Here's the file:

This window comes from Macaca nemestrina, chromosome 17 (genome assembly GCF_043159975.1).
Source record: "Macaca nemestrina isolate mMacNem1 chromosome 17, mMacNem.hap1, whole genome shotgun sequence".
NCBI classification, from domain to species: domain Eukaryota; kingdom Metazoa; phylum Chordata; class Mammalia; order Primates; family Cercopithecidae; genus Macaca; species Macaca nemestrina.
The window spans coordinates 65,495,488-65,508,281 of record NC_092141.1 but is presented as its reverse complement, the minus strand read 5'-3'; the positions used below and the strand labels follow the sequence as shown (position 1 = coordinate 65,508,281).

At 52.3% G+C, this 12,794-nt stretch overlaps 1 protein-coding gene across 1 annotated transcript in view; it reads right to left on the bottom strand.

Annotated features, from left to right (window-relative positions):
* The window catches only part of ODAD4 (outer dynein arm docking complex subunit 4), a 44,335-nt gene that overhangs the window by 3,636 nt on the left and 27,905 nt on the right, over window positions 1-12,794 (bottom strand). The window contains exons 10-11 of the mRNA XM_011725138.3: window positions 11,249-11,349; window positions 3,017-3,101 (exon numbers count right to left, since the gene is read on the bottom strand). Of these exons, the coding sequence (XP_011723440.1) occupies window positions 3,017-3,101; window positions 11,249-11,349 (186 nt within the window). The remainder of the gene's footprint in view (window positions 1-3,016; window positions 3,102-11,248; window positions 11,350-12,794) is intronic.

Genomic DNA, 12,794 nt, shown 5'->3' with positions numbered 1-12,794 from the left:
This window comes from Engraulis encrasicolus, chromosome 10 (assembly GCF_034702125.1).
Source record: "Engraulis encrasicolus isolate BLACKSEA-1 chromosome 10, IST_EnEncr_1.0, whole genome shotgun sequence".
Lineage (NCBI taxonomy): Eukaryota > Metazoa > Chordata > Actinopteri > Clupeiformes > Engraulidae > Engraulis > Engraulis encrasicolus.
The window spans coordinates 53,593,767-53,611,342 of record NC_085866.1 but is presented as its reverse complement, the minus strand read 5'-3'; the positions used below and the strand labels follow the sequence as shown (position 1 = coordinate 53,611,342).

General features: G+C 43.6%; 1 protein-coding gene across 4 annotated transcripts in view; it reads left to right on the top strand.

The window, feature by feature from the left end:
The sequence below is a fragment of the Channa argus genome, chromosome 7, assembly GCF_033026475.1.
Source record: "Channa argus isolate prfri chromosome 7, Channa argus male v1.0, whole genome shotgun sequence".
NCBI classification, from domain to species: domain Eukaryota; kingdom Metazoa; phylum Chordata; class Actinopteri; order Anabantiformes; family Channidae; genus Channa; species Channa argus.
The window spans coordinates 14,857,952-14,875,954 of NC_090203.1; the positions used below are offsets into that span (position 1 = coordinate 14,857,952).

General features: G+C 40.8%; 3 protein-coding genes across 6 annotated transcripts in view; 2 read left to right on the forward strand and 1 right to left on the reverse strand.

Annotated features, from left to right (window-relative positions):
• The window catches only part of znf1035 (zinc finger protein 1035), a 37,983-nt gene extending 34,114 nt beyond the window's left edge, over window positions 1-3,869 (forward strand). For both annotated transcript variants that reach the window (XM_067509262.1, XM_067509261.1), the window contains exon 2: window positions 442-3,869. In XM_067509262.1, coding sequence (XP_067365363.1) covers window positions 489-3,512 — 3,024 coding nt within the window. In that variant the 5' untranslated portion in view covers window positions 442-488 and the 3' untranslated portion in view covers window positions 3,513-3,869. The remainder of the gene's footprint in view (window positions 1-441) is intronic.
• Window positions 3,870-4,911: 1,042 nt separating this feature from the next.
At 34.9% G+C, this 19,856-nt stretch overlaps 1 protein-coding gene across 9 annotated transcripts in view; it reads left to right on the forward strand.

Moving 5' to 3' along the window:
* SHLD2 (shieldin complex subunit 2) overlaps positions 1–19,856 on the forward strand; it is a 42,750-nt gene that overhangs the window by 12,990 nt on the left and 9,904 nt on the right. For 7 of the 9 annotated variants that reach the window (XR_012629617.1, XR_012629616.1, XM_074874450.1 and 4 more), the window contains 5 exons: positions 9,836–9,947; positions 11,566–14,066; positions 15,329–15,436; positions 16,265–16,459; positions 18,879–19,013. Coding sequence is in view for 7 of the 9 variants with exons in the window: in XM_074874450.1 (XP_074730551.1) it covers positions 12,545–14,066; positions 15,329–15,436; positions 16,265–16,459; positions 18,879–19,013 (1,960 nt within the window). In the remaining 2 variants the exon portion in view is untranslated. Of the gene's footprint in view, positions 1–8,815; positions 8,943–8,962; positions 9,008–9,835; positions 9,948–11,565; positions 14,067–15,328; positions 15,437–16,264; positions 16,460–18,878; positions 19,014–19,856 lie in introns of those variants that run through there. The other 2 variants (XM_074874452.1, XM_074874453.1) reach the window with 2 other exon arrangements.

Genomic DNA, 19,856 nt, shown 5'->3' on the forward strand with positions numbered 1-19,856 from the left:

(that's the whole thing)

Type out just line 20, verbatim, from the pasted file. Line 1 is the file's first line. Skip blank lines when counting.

Annotated features, from left to right (window-relative positions):